An IT risk assessment is part of a complete risk management program, and is essential for Nathan White, VP of Client Services

According to the 2017 State of Cybersecurity Metrics Annual Report released in July by cybersecurity firm Thycotic, SMBs are targeted in two-thirds of all cybersecurity attacks. It’s a scary statistic. But it suggests an important question that not enough SMBs are thinking about: Does your SMB have an IT risk assessment?

According to the report, over one-third of all companies admit they don’t have enough information to make a strategic decision about protecting their company from cybersecurity risks. They are making those decisions blindly, and that points to a breakdown when it’s time to assess IT risks.

What is an IT Risk Assessment?

Many small businesses may assume that because they don’t have an IT department, they don’t need an IT risk assessment. Nothing could be further from the truth. It’s because many SMBs don’t have full time IT departments that they become targets, and that makes it vitally important for you to conduct regular tech risk assessments.

So, what is a tech assessment? In a simple definition, it’s a detailed examination of all the technology you have associated with any aspect of operations for your business. It uncovers any weaknesses or vulnerabilities in your existing technology and then prioritizes those risks by impact. Finally, your IT risk assessment outlines a mitigation plan to guide you in implementing the proper security to address and prevent the threats uncovered by the assessment.

Tech assessments look closely at three general categories:

  • Assets: This is an inventory of the equipment, software, and configurations that make up your IT infrastructure. It can include:
    • Computers
    • Servers
    • Software
    • Configurations
    • Backups
    • Telecommunications systems
  • Threats: Every business has circumstances specific to its markets that make it an attractive target. The threats section of an IT assessment looks at those threats and how they can impact your business. For example, a bank will have different threats than a restaurant or a physician’s practice.
  • Vulnerabilities: The vulnerability assessment looks at all the ways your company could be compromised or exploited. This includes weaknesses in your equipment, infrastructure, operating systems, firmware, patches and patching programs, configuration files, software, and policies.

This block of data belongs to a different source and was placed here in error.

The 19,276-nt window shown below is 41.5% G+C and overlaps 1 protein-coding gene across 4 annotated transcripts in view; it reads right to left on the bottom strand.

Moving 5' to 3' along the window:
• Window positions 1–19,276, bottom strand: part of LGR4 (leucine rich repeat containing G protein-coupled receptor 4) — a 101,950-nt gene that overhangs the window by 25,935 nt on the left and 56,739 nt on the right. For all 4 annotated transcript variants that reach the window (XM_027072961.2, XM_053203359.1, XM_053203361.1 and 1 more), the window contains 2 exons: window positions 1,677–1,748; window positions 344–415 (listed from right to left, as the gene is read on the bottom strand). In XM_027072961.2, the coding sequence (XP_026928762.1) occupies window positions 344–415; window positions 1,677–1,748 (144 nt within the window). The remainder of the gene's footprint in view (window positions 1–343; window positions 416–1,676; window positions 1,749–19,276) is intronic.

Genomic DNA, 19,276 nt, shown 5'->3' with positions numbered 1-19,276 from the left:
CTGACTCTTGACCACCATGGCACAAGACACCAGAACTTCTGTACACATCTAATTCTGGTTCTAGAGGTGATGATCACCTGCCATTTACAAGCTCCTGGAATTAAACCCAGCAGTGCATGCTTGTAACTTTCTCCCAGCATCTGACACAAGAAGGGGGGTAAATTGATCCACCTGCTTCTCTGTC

IT risk assessments not only look at external cybersecurity risks, but they also take into consideration internal risks such as disgruntled employees or former-employees, and both man-made and natural disasters like fire, tornadoes, hurricanes, and floods.

Why SMBs Can’t Afford NOT to Assess IT Risks

If a risk assessment sounds like a lot of work, that’s because it is. However, it’s work performed now that will save your business from disaster in the long run. Consider these statistics:

  • 4 out of 5 companies don’t know where their most sensitive information is stored or how securely it’s protected. (Thycotic)
  • 4,000 small businesses a day fall victim to cyberattacks. (IBM)
  • The direct costs for a cyberattack could be $38,000 or more, and that’s before indirect costs such as the damage to your relationships with customers. (Department of Homeland Security)
  • Downtime alone can cost a small business $8,600 per hour or more. (Aberdeen)
  • About half of all SMBs have experienced a data breach in the last 12 months, and more than half have experienced a cyberattack. (Ponemon)

SMB IT assessments are no longer an option. The cybersecurity climate of today’s world alone should be enough to scare you into conducting a tech assessment, but if cybersecurity isn’t enough, consider all the other things that could go wrong. Are you prepared? How long would it take you to be back up and running?

If you haven’t conducted an IT assessment, do it today. Schedule the time to review all the technologies you leverage to keep your business running. At least then you’ll know what your IT risks look like and you’ll can build a plan to mitigate those risks and strengthen peace of mind knowing your business (and your customers) are covered in the event that something goes wrong.